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## lost in the sauce

tagged by: Brent@GMATPrepNow

This topic has 2 expert replies and 1 member reply
MalcolmW Junior | Next Rank: 30 Posts
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#### lost in the sauce

Thu Nov 19, 2015 6:47 pm
Elapsed Time: 00:00
• Lap #[LAPCOUNT] ([LAPTIME])
If A and B are positive integers, is the product AB even?
(1) The sum A + B is odd.
(2) A is even.

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Marty Murray Legendary Member
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Thu Nov 19, 2015 7:17 pm
What a cool little question.

Statement 1 tells us that the sum of the two integers is odd.

If we add two odd integers, we get an even integer. 3 + 5 = 8

If we add two even integers, we get an even integer. 2 + 166 = 168

The only way to get an odd integer by adding two integers is by having one of them be odd and the other even. 5 + 8 = 13

So either A or B has to be even and so the product AB must be even, and Statement 1 is sufficient.

Statement 2 tells us that A is even, and so the product AB must be even, and Statement 2 is sufficient.

Choose D.

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Brent@GMATPrepNow GMAT Instructor
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Fri Nov 20, 2015 7:13 am
For this question, you need to know the following:

1. ODD +/- ODD = EVEN
2. ODD +/- EVEN = ODD
3. EVEN +/- EVEN = EVEN

4. (ODD)(ODD) = ODD
5. (ODD)(EVEN) = EVEN
6. (EVEN)(EVEN) = EVEN

For more on ODD and EVEN integers, watch our free video - http://www.gmatprepnow.com/module/gmat-integer-properties/video/837

Cheers,
Brent

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Max@Math Revolution Legendary Member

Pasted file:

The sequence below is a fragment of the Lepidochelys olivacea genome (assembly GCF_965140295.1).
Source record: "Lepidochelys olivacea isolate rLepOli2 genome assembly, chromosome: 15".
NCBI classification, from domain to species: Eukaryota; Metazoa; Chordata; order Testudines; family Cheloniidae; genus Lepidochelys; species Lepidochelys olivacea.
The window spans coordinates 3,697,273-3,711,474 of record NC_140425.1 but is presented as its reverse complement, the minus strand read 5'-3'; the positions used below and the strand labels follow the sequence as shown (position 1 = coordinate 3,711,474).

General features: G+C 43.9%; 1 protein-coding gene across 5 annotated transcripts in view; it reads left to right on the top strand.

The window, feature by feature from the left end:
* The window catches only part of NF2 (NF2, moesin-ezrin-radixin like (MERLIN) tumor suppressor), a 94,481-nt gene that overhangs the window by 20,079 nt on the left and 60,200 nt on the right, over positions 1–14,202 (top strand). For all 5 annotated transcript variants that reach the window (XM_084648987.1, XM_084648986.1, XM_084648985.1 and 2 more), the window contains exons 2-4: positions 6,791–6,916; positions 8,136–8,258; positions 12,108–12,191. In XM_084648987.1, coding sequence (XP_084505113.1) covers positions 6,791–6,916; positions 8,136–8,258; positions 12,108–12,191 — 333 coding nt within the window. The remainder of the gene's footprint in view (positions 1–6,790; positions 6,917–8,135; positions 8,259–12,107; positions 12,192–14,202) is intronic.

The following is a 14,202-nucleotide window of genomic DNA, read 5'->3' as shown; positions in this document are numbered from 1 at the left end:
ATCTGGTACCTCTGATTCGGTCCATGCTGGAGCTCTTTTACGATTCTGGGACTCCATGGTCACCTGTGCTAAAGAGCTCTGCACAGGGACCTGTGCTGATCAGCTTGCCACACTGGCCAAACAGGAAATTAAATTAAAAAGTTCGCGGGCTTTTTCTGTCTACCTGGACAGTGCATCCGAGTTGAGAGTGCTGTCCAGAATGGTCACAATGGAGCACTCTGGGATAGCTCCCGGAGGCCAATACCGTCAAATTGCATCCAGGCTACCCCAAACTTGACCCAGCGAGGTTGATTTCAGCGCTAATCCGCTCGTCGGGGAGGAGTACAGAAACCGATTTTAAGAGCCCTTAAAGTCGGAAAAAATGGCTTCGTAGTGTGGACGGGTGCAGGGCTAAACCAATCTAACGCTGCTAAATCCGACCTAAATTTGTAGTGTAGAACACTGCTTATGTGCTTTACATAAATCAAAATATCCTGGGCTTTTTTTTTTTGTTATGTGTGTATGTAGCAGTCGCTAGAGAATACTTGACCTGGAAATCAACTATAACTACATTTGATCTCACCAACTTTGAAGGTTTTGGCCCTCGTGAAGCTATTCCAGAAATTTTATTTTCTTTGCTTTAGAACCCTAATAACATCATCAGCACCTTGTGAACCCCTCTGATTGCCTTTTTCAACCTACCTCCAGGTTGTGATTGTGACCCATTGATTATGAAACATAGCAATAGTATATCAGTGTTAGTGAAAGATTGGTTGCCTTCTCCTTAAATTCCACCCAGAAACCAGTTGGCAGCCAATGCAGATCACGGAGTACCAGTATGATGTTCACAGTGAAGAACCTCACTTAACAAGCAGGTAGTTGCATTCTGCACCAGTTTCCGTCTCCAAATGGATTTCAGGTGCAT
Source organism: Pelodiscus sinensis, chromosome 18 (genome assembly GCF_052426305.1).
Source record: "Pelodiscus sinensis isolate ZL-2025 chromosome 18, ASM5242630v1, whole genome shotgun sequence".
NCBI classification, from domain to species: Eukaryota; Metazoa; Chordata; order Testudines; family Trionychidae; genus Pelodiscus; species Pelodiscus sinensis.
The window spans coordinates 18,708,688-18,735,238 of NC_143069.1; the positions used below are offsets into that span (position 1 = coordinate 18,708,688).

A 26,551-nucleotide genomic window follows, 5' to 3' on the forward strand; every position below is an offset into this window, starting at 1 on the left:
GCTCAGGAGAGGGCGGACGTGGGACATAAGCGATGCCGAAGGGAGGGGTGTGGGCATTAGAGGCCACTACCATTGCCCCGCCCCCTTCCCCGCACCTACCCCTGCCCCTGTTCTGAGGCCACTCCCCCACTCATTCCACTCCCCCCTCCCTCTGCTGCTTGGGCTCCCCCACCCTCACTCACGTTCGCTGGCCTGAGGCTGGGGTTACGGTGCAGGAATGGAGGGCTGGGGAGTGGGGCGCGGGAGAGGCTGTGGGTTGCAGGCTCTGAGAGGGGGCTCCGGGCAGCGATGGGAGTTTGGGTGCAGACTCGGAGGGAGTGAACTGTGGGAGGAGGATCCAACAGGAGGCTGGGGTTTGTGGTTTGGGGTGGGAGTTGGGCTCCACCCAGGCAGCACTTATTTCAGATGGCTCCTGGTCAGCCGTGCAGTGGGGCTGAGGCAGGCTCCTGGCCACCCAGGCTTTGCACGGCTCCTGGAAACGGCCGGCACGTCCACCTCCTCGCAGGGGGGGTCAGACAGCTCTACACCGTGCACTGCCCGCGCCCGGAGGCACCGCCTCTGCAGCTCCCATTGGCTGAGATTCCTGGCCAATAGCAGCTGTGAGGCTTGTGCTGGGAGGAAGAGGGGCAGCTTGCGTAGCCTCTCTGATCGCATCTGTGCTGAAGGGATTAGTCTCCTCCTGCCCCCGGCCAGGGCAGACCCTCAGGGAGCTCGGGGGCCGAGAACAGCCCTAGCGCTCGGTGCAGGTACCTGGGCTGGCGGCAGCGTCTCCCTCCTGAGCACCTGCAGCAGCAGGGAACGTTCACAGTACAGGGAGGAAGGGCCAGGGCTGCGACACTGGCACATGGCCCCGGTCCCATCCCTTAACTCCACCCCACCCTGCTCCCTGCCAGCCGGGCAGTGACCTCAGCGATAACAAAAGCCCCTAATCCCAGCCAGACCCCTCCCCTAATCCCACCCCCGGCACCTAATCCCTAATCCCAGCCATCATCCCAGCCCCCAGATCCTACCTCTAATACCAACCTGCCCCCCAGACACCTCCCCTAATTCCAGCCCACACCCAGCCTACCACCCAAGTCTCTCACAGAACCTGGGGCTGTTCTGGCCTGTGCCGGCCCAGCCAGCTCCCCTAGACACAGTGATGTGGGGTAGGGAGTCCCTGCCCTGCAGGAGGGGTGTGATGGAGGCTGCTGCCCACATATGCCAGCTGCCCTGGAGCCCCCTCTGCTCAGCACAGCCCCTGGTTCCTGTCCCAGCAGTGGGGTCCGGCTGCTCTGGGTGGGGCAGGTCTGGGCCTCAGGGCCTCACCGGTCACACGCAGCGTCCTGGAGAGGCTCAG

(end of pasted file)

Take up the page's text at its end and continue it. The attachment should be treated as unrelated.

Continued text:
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Sun Nov 22, 2015 1:06 am
Forget conventional ways of solving math questions. In DS, Variable approach is the easiest and quickest way to find the answer without actually solving the problem. Remember equal number of variables and independent equations ensures a solution.

If A and B are positive integers, is the product AB even?
(1) The sum A + B is odd.
(2) A is even.

There are 2 variables (A,B), but only 2 equations are given by the conditions, so there is high chance (C) will be our answer.
Looking at the conditions together, A=even, B=odd, so it is a 'yes' and the condition is sufficient, making the answer seem like (C), but this is a commonly made mistake;
if we look at them separately,
For condition 1, A+B=odd --> (A,B)=(odd,even),(even,odd). The answer always becomes 'yes' and the condition is sufficient.
For condition 2, in A=even --> AB=even*B=even, the answer becomes 'yes' and the condition is sufficient as well. The answer is (D).

For cases where we need 2 more equations, such as original conditions with “2 variables”, or “3 variables and 1 equation”, or “4 variables and 2 equations”, we have 1 equation each in both 1) and 2). Therefore, there is 70% chance that C is the answer, while E has 25% chance. These two are the majority. In case of common mistake type 3,4, the answer may be from A, B or D but there is only 5% chance. Since C is most likely to be the answer using 1) and 2) separately according to DS definition (It saves us time). Obviously there may be cases where the answer is A, B, D or E.

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